If you’re looking to escape the relative hustle and bustle on the other Hawaiian islands, then Lanai is the perfect getaway. With a population of just 3,000 and another 1,000 or so guests on the island at any given time, you won’t find much competition for space on the beaches or the 30 miles of paved roads around the island.
These days, it’s pretty easy to build up a huge balance of Singapore Airlines miles. Most people will earn miles by flying with Singapore Airlines or any number of their Star Alliance or other partners, like JetBlue. Or you could also transfer credit card rewards points via American Express, Chase Ultimate Rewards, Citi ThankYou, and even Starwood’s Preferred Guest program.
I’ve had a blast being featured on BoardingArea this week, and as a final reminder before signing off, make sure to sign-up for the newsletter or follow me on social media to keep updated on all the latest posts. In case you missed it, here’s a recap of the top posts from the past week.
I was looking for a sit-on-the-beach-and-do-nothing kind of vibe, and as I did my research, Lanai looked like it would be the perfect match. The timing worked out well for my May trip, since the Larry Ellison-owned Four Seasons Lanai had just completed a vast refurbishment a few months earlier and was was offering a 4th night free as part of the re-opening.
As a relatively infrequent flyer, I mainly view myself as an airline free agent and will usually just chase the best deal for that particular trip. However, I do have one exception to the rule, and that’s for flying Alaska Airlines to Hawaii.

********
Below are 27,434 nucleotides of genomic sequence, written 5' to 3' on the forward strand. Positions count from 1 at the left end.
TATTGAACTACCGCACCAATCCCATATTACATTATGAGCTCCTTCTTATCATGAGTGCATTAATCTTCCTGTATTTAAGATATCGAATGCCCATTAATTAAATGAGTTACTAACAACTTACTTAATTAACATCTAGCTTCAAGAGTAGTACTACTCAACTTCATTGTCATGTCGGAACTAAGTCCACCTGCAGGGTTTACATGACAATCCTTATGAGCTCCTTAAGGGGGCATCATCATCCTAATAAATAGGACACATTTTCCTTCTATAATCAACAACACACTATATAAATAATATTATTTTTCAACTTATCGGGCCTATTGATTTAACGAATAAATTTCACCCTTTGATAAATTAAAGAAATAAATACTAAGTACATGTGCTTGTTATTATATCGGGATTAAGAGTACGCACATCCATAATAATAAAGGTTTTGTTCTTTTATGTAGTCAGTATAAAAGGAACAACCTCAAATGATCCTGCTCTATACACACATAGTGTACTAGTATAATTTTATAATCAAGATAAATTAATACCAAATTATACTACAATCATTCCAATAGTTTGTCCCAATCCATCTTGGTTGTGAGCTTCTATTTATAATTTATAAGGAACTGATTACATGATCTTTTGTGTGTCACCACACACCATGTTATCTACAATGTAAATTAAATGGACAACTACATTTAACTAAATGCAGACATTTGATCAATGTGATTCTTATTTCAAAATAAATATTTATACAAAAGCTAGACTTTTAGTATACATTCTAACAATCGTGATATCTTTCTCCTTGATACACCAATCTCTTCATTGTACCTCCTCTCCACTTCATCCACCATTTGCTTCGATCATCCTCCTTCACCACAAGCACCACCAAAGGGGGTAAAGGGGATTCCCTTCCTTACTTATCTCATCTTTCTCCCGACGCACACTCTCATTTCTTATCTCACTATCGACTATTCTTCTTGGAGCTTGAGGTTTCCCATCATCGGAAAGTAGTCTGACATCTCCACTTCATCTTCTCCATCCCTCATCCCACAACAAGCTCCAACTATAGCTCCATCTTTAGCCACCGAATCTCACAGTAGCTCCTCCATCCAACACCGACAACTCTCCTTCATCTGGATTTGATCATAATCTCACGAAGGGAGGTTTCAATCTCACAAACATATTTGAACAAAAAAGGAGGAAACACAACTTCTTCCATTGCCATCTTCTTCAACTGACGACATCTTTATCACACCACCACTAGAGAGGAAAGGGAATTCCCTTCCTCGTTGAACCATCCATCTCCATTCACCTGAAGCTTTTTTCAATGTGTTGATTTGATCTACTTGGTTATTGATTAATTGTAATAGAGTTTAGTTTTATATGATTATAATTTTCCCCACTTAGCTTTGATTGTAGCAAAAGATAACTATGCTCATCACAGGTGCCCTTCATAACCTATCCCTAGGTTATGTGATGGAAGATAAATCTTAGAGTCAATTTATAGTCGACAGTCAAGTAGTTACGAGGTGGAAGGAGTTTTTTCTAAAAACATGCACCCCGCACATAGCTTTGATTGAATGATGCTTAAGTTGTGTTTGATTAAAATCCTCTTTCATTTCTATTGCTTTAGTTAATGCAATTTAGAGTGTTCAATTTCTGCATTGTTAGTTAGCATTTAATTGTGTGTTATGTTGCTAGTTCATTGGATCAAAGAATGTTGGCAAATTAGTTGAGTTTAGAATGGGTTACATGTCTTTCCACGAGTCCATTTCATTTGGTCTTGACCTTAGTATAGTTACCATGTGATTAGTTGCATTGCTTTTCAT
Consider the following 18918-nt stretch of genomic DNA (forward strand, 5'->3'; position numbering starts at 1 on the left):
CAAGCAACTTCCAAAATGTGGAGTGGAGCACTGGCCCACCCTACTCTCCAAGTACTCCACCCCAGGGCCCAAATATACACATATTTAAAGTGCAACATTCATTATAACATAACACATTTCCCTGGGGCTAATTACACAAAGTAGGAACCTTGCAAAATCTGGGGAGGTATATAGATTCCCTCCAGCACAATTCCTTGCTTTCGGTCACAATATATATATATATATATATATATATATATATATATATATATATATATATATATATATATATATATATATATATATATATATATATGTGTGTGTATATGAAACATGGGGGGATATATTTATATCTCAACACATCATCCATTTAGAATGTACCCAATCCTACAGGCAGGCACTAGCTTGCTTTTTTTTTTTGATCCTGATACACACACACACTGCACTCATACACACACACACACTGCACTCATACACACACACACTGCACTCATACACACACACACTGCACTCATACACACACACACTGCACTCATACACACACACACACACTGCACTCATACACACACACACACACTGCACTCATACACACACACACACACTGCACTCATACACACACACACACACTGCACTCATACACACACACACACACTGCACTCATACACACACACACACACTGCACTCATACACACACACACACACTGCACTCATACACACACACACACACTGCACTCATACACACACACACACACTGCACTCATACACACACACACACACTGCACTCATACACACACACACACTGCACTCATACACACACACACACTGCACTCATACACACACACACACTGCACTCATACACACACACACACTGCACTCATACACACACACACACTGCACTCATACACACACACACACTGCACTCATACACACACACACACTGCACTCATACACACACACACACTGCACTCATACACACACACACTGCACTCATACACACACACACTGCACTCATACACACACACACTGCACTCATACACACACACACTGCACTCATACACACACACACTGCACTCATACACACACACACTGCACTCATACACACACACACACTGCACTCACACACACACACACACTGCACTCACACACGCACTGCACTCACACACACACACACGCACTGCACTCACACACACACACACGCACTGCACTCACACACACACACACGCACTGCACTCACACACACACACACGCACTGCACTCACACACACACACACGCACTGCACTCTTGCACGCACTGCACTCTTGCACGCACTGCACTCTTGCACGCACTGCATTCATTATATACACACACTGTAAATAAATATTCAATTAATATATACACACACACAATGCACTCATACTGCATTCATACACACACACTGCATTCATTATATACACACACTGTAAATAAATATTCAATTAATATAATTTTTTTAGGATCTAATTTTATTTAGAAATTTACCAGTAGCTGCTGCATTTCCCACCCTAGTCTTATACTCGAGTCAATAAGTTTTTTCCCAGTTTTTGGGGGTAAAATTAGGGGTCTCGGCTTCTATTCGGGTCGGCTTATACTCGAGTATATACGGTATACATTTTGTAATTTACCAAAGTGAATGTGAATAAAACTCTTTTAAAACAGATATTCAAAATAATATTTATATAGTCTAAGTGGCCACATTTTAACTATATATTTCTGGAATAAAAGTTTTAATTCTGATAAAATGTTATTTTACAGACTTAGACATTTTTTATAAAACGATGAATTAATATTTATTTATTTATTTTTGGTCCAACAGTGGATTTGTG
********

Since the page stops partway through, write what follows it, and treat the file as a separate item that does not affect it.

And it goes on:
I’ve taken a handful of JetBlue flights recently and in each and every case, despite having my Singapore Airlines Krisflyer membership number entered in my reservation, I haven’t automatically received credit for the flight. After the first couple flights didn’t credit automatically, I suspected that something was amiss, but was still hopeful and chalked it up to bad luck. But after it happened several more times, I was almost certain that there just wasn’t an automatic process in place, and my suspicions were confirmed by others who were facing the same issue.
In recent years, I’ve been fortunate to have had the opportunity to fly both Singapore Airlines and Cathay Pacific’s First Class products. But when I think back and try to compare the two, it’s actually been kind of hard to do. But during this trip I’d truly have an opportunity to get a head-to-head comparison of the two, since I was flying both in the same 24-hour period. And I made sure to use this chance to keep a running tally of the pros and cons of my flight on each airline.
I had already burned enough miles on my flights from San Francisco to New York, so I wasn’t looking to do anything crazy for the return home. As I shopped around for tickets back to San Francisco, since I was booking just a week prior to departure, ticket prices across the board were really high. However, I noticed that JetBlue’s Mint Class was priced at $549, and with the relatively small difference between that and the price of an economy ticket, I decided to give Mint it a shot.
As much as I enjoyed all the food on the plane and at the airport during my 40-hour journey to New York City, the real eating began after I landed in the Big Apple.
Just a friendly reminder that today’s the final day of the Alaska Airlines Annual Fall Sale, which features flights starting at $64 across their entire route network. Each city has their own set of deals, but at least from rhe San Francisco Bay Area, there doesn’t appear to be any amazing deals to traditional vacation destinations like Mexico and Hawaii. However, there are pretty good deals to various West Coast cities, including Salt Lake City, Portland, and a couple southern CA cities.